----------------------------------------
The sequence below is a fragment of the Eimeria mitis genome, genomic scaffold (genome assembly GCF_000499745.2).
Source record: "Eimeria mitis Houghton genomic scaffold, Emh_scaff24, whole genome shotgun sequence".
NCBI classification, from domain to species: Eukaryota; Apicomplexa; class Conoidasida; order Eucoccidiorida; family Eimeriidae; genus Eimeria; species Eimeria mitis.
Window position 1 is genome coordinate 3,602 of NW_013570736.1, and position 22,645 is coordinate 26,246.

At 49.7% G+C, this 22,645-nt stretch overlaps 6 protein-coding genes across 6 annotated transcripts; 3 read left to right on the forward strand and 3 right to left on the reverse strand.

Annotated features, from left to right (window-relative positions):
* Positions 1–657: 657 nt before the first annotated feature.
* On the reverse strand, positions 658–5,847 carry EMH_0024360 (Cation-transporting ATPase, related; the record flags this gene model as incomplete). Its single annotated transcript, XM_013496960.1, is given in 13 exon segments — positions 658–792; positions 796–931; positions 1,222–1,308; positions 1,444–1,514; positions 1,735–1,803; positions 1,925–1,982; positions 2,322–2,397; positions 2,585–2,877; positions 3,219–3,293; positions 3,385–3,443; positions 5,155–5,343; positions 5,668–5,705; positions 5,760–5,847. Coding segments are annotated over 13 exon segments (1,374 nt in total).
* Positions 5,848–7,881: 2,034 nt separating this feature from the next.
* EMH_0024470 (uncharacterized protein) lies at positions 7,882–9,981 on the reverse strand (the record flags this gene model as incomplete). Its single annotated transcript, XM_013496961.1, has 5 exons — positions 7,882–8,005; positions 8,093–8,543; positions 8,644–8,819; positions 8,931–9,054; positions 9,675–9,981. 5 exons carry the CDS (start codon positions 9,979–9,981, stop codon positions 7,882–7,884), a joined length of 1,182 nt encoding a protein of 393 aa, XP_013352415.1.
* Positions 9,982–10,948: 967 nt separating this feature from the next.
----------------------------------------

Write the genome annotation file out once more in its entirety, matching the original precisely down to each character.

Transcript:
The sequence below is a fragment of the Eimeria mitis genome, genomic scaffold (genome assembly GCF_000499745.2).
Source record: "Eimeria mitis Houghton genomic scaffold, Emh_scaff24, whole genome shotgun sequence".
NCBI classification, from domain to species: Eukaryota; Apicomplexa; class Conoidasida; order Eucoccidiorida; family Eimeriidae; genus Eimeria; species Eimeria mitis.
Window position 1 is genome coordinate 3,602 of NW_013570736.1, and position 22,645 is coordinate 26,246.

At 49.7% G+C, this 22,645-nt stretch overlaps 6 protein-coding genes across 6 annotated transcripts; 3 read left to right on the forward strand and 3 right to left on the reverse strand.

Annotated features, from left to right (window-relative positions):
* Positions 1–657: 657 nt before the first annotated feature.
* On the reverse strand, positions 658–5,847 carry EMH_0024360 (Cation-transporting ATPase, related; the record flags this gene model as incomplete). Its single annotated transcript, XM_013496960.1, is given in 13 exon segments — positions 658–792; positions 796–931; positions 1,222–1,308; positions 1,444–1,514; positions 1,735–1,803; positions 1,925–1,982; positions 2,322–2,397; positions 2,585–2,877; positions 3,219–3,293; positions 3,385–3,443; positions 5,155–5,343; positions 5,668–5,705; positions 5,760–5,847. Coding segments are annotated over 13 exon segments (1,374 nt in total).
* Positions 5,848–7,881: 2,034 nt separating this feature from the next.
* EMH_0024470 (uncharacterized protein) lies at positions 7,882–9,981 on the reverse strand (the record flags this gene model as incomplete). Its single annotated transcript, XM_013496961.1, has 5 exons — positions 7,882–8,005; positions 8,093–8,543; positions 8,644–8,819; positions 8,931–9,054; positions 9,675–9,981. 5 exons carry the CDS (start codon positions 9,979–9,981, stop codon positions 7,882–7,884), a joined length of 1,182 nt encoding a protein of 393 aa, XP_013352415.1.
* Positions 9,982–10,948: 967 nt separating this feature from the next.